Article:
Muslim lawyer refuses to remove veil during hearing in British court

[Update: British Muslim wins right to wear veil in court]

LONDON (AP) — A Muslim lawyer refused a judge’s orders to remove her full-face veil during a hearing, lending more fuel to an increasingly contentious debate in Britain over the right of women to wear the garments.

Shabnam Mughal, 27, insisted she had the right to wear the black veil covering everything but her eyes during the immigration tribunal hearing Monday in Stoke-on-Trent, central England. The judge had asked her to remove it, saying he could not hear her.

Judge George Glossop adjourned the case until later in the day, but Mughal again refused to remove her veil when the hearing was reconvened.

“You are clearly aware of my position on the grounds of my religious beliefs. I won’t,” Mughal told the judge, according to Wednesday’s Daily Express newspaper.


Glossop adjourned the hearing until next week to seek a ruling on the veil dispute from the president of his court, the Asylum and Immigration Tribunal. A tribunal official said the court had never come across such a dispute.

Mughal, a lawyer for the Law Partnership Solicitors in Coventry, is representing a man appealing a Home Office decision to deny one of his relatives a visitor’s visa.

Several similar disputes have set off an emotional debate on British multiculturalism and the identity and integration of minority groups, particularly Muslims.

Last month, former Foreign Secretary Jack Straw wrote in a newspaper column that he asks women who visit his office to remove veils that cover almost their entire face.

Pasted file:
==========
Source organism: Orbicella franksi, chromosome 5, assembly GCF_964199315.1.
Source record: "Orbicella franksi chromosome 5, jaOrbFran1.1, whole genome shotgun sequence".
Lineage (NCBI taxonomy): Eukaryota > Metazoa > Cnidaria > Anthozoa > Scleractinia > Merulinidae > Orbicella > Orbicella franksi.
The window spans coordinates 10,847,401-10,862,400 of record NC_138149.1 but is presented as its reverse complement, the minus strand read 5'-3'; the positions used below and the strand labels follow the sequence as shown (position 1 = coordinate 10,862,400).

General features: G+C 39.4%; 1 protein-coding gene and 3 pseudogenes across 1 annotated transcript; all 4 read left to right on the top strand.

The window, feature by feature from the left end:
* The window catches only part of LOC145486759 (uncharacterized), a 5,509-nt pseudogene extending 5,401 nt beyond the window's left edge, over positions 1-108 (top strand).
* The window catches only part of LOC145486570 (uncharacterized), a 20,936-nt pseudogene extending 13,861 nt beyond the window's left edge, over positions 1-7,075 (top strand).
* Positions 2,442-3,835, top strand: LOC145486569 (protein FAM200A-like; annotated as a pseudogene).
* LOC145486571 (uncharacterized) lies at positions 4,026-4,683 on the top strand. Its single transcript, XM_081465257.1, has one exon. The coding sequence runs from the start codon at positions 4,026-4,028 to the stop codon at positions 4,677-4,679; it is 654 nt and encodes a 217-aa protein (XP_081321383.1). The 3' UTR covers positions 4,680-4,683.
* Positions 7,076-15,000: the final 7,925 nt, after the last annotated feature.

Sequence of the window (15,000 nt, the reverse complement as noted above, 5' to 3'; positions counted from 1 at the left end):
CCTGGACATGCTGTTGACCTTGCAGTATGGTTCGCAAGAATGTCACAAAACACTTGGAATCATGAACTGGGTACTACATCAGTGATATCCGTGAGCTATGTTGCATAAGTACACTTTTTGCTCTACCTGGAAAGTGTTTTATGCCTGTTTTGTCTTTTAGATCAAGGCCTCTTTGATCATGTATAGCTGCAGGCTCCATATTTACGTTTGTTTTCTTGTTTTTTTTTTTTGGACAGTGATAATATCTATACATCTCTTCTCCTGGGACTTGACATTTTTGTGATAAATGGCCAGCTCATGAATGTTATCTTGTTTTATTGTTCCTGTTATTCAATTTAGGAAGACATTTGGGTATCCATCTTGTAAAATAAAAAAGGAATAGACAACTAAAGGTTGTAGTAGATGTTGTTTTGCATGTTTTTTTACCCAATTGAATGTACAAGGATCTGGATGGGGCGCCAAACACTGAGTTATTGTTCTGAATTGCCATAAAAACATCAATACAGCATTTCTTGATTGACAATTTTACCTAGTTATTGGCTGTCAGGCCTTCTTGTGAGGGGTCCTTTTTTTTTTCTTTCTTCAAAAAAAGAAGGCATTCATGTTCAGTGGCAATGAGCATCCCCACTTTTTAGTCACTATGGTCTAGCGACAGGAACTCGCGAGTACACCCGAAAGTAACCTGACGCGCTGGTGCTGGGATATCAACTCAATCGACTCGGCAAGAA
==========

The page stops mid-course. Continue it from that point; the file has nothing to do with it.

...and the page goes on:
A short time later, a Muslim teaching assistant in northern England was suspended from her job for refusing to remove a black veil that left only her eyes visible.

Prime Minister Tony Blair eventually jumped into the debate, saying the full-face veil known as the niqab is “a mark of separation.”

Trevor Phillips, the head of Britain’s race relations watchdog, the Commission for Racial Equality, says the debate is growing ugly and could trigger riots. He says Britons are becoming increasingly polarized along racial and religious lines, and risk fueling unrest if they don’t discuss their differences respectfully.

We appreciate your support


AFFILIATE LINKS

Our website includes affiliate links, which means we get a small commission — at no additional cost to you — for each qualifying purpose. For instance, as an Amazon Associate Religion News Blog earns from qualifying purchases. That is one reason why we can provide this service free of charge.

Source

(Listed if other than Religion News Blog)
AP, via USA TODAY, USA
Nov. 8, 2006
www.usatoday.com

More About This Subject

This post was last updated: Nov. 9, 2006